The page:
What was true in Iraq and in the Second World War also applies in the ongoing conflicts in Afghanistan and Pakistan. Targeted air strikes are status-based operations. The drone strikes are status-based operations. Raids conducted by Special Forces to kill key militants—as in the case of Abu Musab al Zarqawi, who was killed in Iraq by Special Forces working under the command of General Stanley McChrystal—are status-based operations. A status-based target can become a non-combatant (that is, illegal to kill) only if he is wounded to the point where he no longer poses a threat, or if he is in the process of surrendering. This is why Eric Holder said, during a recent Congressional hearing, that if bin Laden “had surrendered, attempted to surrender, I think we should obviously have accepted that, but there was no indication that he wanted to do that, and therefore his killing was appropriate.” In such a circumstance, the law suggests that the onus is on the target to immediately revoke his combatant status. Soldiers do not have to wait.

Photo of the day (the dogs of war)

Did you know that along with the Navy Seals, there was a single dog along on the mission to get Bin Laden.  Foreign Policy has a really cool photo essay about the historic role of dogs in military service.  Here’s two of my favorite photos from the series.  Do check them all out:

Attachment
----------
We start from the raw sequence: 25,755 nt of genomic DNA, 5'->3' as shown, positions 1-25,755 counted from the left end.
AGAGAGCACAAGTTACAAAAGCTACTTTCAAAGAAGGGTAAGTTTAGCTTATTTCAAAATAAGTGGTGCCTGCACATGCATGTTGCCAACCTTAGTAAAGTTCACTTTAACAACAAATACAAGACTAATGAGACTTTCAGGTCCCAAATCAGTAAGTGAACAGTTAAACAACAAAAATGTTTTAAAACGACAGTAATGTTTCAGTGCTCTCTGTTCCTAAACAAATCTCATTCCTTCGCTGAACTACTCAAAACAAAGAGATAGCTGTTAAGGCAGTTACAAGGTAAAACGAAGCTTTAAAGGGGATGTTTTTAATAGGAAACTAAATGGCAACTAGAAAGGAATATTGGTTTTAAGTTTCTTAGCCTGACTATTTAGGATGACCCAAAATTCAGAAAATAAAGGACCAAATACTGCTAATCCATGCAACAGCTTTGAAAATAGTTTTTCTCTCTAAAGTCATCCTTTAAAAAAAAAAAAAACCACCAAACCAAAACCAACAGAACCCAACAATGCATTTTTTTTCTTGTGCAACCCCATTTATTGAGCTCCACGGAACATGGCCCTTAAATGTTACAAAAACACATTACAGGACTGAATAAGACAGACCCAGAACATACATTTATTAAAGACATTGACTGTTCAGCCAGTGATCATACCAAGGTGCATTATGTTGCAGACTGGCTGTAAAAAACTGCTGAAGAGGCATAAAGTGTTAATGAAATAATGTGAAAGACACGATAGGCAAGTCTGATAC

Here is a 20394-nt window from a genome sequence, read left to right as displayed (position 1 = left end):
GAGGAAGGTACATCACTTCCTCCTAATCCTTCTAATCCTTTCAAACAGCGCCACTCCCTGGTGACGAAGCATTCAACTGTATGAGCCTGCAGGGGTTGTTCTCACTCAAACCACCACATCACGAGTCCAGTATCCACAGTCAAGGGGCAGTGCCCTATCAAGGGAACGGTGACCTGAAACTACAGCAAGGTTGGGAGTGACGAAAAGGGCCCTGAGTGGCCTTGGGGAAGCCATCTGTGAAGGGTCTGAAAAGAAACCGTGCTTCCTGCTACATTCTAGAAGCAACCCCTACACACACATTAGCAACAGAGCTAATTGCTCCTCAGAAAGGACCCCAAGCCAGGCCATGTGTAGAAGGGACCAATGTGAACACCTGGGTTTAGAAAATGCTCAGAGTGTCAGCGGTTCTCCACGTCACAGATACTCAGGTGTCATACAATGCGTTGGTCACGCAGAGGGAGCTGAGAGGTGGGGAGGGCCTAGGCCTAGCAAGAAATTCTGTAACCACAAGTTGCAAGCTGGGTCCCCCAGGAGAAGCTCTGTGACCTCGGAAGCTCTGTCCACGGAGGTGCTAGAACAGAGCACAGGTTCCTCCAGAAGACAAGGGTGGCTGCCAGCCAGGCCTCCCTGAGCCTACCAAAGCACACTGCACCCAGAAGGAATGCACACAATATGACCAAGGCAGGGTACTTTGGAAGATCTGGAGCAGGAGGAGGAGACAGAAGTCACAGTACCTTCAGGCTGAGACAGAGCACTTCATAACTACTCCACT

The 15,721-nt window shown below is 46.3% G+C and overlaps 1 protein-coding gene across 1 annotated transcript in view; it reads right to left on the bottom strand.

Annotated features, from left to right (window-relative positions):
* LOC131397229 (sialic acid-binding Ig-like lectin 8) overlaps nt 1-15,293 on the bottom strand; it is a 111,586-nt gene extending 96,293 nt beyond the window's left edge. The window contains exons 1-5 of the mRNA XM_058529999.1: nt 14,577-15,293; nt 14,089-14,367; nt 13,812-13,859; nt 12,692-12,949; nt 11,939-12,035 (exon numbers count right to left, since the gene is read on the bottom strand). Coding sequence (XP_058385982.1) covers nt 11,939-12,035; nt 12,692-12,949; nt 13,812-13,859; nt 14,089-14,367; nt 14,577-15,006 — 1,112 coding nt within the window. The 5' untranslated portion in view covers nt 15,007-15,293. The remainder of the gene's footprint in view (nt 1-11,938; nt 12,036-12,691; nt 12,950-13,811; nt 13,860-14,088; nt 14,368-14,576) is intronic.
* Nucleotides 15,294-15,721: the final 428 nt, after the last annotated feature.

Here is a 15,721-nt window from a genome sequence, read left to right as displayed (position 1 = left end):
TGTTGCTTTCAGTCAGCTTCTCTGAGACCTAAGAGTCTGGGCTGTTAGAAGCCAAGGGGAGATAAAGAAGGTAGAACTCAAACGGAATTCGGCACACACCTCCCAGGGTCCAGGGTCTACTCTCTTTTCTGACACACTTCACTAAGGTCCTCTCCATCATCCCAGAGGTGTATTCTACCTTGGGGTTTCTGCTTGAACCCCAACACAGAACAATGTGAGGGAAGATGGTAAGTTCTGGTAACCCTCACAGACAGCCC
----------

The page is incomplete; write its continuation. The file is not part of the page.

Water is too cheap

Listened to a really interesting interview about the myriad ways we mis-manage our water resources on Fresh Air last week.  A colleague of mine, also recommended the book, The Big Thirst, quite strongly yesterday, so it’s definitely going into the queue.  And then, yesterday afternoon, I checked in on a really good blog that I rarely do (NYT’s Economix blog), and came across this really interesting interview with the author.   One of the main arguments of the book is that water is too cheap (essentially free, for all intents and purposes) and that has huge distorting effects on how we use it.  Here’s a nice tidbit on the matter:

Q. Your discussion of the downsides of free water reminds me of parking. We think free parking is great. But it actually leads to all kinds of problems — like long waits to find a spot in some cities and too much traffic. How would you try to persuade someone that free water is actually a bad thing?